• This has never happened.

  • A solar eclipse is different. I've seen historical footage of them before. I even know that the eclipse of 1919 helped confirm Einstein's Theory of General Relativity.

  • I have read and heard that being in the path of a total eclipse is, to many people, a spiritual experience. A long weekend with some high school friends here seemed to be a worthwhile test of the spirituality of seeing an eclipse. And helping to re-affirm Einstein's theory.

    2:00 PM

  • In the event, we decide to take the advice of the third member of our high school team, Merrill DeWitt, and go to the pool behind the hotel where he has rented a cabana and thus, shade. And beer.

  • As soon as we got there, clouds rolled in and we began to doubt the wisdom of the whole adventure. At one point I Tweeted a photo of the sun obscured by clouds with the legend: "Maybe I should have bought that Total Eclipse Insurance after all."

  • We don our approved safety glasses (ISO 12312-2) and look in vain for a hint of the sun, much less a clear view of the eclipse.

  • The weather continues to close in and the excitement in our group - as well as the 50-or-so people around us - sags along with the deepening gray sky.

    2:46 PM

  • Just as we think we're going to miss the once-in-a-lifetime event, the clouds lift - not to a clear sky, but enough to clearly see the moon moving into its promised position. Maybe 30 seconds later - BAM!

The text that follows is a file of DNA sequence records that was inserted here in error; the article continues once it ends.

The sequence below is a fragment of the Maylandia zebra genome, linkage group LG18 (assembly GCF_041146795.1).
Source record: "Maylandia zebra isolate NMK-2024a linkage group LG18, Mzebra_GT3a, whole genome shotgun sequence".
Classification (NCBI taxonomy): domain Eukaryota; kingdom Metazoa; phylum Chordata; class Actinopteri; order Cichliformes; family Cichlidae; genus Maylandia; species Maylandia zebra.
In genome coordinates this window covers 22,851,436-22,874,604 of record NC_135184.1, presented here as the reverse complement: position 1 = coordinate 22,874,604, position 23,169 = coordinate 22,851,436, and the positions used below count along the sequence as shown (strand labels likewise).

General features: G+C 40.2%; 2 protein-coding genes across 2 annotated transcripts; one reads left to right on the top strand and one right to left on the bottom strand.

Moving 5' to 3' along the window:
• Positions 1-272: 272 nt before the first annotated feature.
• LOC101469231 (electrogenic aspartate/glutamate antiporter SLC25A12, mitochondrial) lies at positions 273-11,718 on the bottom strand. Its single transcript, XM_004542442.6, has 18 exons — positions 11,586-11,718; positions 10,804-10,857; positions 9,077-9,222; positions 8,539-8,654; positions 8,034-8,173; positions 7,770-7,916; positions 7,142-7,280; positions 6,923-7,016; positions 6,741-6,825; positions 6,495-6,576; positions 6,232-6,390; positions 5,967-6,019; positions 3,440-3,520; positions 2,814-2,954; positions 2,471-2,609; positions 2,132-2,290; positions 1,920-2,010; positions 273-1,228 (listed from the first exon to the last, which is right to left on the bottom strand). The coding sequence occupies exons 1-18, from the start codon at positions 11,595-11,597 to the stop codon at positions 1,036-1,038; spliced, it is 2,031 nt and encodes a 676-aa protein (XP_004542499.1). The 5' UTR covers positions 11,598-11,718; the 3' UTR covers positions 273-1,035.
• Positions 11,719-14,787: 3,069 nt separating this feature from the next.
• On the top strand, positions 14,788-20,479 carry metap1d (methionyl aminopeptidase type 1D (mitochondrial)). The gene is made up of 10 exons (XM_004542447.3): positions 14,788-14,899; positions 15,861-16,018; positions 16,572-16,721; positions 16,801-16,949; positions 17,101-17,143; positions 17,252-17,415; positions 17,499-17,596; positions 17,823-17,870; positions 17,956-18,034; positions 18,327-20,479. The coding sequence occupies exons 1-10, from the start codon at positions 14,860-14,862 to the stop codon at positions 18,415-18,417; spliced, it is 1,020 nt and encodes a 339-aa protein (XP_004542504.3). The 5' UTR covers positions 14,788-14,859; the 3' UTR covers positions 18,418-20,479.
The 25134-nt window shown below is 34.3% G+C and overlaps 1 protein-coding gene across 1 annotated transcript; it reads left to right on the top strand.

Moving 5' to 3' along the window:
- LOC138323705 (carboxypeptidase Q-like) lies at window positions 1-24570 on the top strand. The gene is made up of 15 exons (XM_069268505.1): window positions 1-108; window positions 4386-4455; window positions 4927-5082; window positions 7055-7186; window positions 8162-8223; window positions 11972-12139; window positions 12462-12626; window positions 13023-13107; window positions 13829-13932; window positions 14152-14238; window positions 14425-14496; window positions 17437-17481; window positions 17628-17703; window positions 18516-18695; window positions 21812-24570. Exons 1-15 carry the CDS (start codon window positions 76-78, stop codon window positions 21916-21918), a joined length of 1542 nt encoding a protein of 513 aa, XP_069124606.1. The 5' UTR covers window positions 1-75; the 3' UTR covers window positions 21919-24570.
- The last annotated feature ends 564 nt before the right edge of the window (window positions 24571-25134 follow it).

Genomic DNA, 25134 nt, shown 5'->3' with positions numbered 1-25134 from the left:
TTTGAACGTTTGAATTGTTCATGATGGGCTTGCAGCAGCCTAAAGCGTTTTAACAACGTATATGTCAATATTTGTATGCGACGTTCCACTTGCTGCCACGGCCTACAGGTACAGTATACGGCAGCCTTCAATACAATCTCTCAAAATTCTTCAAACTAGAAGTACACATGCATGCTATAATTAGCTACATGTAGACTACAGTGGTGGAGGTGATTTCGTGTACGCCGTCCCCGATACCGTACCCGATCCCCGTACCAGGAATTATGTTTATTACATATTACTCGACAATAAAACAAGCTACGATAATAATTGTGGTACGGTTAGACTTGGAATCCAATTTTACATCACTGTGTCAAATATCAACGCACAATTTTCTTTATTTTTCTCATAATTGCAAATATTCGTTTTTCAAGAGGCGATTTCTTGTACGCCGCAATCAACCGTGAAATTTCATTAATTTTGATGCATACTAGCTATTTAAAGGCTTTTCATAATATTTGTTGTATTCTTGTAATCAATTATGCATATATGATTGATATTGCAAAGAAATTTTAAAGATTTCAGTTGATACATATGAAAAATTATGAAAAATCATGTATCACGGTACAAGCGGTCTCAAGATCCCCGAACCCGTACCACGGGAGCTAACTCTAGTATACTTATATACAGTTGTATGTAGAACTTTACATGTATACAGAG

• Totality.

  • We are at a pool, so cows didn't lay down to sleep and bats didn't come out to hunt. It didn't get as dark as promised because the remaining clouds dissipated the light from the corona. But it was an amazing moment. Everyone clapped and cheered.

  • I don't know that it changed my life, but I would be surprised if anyone who has ever seen a total eclipse in real life has walked away dissatisfied with the show.

  • Not only did we get a great view of the eclipse, but the promised thunderstorm arrived to our south and we could see flashes of lightning and hear the thunderclaps at the same time.

  • As the moon moved toward the left and the bright diamond of light burst from behind it at about 5 o'clock, someone cranked up his iPhone and started playing songs about the sun. "Here Comes the Sun," and "House of the Rising Sun," "Sunshine on my Shoulder." You get the idea.

    4:05 PM

  • It's over. The moon has cleared the solar disc after appearing to hang on for dear life with the last sliver of darkness at about the 10 o'clock position for about five minutes.

  • It was as if the moon didn't want it to end, either.

  • The guys who had set up all the equipment said that they never did get a good view of the eclipse, so the mile-or-so difference in location was crucial.

  • Two minutes and about 40 seconds of totality was all there was.

  • But it was way more than enough.

  • On the Secret Decoder Ring page today: A link to Einstein's theory - but if you can understand the material on the link, you already know it. If you don't, you don't.

    A series of three Mullfotos from throughout the day.

-- END --